The report, released on Tuesday, was commissioned by the government last year following the so-called Skype scandal, when footage of a young male recruit having sex with an unwitting female classmate was streamed online to cadets in another room.
It detailed 24 allegations of rape that never went to trial among 847 claims of sexual or other abuse dating back to the 1950s.
“Any abusive behaviour in the defence force is unacceptable and I am deeply distressed by each and every allegation,” Hurley wrote in an opinion piece for the Sydney Morning Herald.
“I have given a personal undertaking to do everything I can to stamp out any form of abuse in the ADF and to lead our cultural change programme.”
The review, conducted by law firm DLA Piper, recommended a number of options to address the allegations including an apology and compensation to victims, and a public inquiry.
Hurley said it was critical the claims be addressed as soon as practicable.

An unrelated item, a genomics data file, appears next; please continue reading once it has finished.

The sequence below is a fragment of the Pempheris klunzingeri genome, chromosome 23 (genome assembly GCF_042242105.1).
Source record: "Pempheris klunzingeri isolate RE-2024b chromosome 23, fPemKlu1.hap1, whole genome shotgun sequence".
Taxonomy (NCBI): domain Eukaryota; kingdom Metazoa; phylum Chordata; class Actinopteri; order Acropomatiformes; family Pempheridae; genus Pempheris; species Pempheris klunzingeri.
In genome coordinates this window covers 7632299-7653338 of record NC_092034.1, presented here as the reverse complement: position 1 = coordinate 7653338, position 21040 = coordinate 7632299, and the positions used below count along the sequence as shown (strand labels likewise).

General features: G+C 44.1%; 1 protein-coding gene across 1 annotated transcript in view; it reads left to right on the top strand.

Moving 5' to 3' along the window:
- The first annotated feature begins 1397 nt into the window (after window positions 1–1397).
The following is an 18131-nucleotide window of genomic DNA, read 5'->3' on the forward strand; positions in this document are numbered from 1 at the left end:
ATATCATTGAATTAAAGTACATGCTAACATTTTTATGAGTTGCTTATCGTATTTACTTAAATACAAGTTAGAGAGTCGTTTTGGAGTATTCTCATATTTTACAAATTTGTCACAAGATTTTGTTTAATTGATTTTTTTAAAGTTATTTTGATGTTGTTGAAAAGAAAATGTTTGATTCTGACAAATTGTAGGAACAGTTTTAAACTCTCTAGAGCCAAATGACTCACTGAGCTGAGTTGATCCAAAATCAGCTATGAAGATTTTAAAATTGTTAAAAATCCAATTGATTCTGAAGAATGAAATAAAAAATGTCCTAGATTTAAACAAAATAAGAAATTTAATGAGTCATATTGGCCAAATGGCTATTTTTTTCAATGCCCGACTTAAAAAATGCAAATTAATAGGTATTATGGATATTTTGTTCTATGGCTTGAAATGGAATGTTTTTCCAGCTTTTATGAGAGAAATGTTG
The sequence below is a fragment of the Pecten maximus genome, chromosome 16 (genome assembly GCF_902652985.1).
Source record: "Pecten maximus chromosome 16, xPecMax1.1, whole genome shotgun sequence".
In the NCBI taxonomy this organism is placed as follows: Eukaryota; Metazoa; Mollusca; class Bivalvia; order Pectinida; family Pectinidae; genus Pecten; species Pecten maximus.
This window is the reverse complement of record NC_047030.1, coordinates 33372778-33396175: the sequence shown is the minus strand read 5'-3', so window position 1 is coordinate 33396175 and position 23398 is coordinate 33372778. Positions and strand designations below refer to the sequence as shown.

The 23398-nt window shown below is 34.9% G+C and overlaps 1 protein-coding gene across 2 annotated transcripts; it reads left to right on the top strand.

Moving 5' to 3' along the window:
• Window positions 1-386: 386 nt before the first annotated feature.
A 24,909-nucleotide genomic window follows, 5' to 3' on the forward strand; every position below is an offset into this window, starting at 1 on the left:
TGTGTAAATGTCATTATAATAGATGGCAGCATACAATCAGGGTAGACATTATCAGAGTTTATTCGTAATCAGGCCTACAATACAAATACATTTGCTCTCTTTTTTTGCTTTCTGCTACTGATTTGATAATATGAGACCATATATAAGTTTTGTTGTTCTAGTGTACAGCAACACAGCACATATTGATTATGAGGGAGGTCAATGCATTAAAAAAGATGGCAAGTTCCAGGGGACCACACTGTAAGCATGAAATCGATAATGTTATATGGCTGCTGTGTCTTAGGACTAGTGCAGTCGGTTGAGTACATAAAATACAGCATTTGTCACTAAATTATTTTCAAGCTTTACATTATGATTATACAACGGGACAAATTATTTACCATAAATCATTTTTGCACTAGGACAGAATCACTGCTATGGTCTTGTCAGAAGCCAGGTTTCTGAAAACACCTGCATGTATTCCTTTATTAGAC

“I will fully support the government in whatever process it determines appropriate,” said Hurley. “We should not, and cannot, turn a blind eye to instances of inappropriate behaviour.”
“As individuals we must also be able to demonstrate that we have the moral courage to act and the ability to respond in an appropriate and timely manner when issues arise.”
But Hurley also stressed that while the allegations were serious, he strongly believed they did not define the military, which he said enjoyed a proud national and international reputation for excellence.
“I have served in the ADF for 40 years and I know that the force is not characterised by abusive behaviour,” he said.
As well as the rapes, the report documents “horrific” child sex assaults and brutal initiation ceremonies and paints a culture of cover-up, failure to punish perpetrators and hostility towards victims who complained.
It said some of the accused may now hold positions in the top ranks, adding that many alleged victims never reported the abuse because of concerns they would not be believed.